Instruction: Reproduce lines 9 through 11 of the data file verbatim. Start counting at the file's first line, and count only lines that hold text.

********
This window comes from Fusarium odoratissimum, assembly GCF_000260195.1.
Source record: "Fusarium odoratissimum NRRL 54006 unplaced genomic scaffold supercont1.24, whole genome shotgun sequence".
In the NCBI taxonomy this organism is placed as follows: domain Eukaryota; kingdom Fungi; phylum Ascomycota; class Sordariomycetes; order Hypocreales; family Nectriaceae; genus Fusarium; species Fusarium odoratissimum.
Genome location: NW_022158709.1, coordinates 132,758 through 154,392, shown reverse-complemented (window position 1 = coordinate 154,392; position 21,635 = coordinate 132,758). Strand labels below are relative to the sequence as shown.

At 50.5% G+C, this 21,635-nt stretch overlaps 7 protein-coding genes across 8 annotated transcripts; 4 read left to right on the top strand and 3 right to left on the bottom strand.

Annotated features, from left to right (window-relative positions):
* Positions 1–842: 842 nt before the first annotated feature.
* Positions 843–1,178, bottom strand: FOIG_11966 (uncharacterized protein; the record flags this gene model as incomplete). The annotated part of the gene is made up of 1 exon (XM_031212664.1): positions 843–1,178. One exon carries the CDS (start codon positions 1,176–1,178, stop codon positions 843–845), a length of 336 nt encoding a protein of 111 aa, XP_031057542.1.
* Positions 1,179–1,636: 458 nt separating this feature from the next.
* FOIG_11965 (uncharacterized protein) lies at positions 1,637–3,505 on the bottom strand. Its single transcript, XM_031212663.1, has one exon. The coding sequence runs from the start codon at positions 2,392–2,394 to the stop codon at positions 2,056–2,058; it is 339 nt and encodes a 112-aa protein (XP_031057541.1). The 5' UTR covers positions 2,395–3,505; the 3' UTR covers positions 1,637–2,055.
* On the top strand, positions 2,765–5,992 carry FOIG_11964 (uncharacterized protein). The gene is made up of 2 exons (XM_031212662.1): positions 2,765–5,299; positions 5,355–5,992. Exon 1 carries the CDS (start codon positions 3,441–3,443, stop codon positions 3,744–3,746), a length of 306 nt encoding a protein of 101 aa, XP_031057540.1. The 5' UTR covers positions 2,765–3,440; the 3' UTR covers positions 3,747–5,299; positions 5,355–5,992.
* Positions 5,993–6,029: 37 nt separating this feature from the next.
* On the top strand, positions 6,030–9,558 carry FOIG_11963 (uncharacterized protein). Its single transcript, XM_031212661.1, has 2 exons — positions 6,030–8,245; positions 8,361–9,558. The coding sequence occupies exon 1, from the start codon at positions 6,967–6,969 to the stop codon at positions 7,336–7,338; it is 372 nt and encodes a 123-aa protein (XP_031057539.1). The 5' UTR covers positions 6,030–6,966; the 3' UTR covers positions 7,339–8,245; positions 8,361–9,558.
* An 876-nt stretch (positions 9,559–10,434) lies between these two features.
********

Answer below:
* Positions 1,179–1,636: 458 nt separating this feature from the next.
* FOIG_11965 (uncharacterized protein) lies at positions 1,637–3,505 on the bottom strand. Its single transcript, XM_031212663.1, has one exon. The coding sequence runs from the start codon at positions 2,392–2,394 to the stop codon at positions 2,056–2,058; it is 339 nt and encodes a 112-aa protein (XP_031057541.1). The 5' UTR covers positions 2,395–3,505; the 3' UTR covers positions 1,637–2,055.
* On the top strand, positions 2,765–5,992 carry FOIG_11964 (uncharacterized protein). The gene is made up of 2 exons (XM_031212662.1): positions 2,765–5,299; positions 5,355–5,992. Exon 1 carries the CDS (start codon positions 3,441–3,443, stop codon positions 3,744–3,746), a length of 306 nt encoding a protein of 101 aa, XP_031057540.1. The 5' UTR covers positions 2,765–3,440; the 3' UTR covers positions 3,747–5,299; positions 5,355–5,992.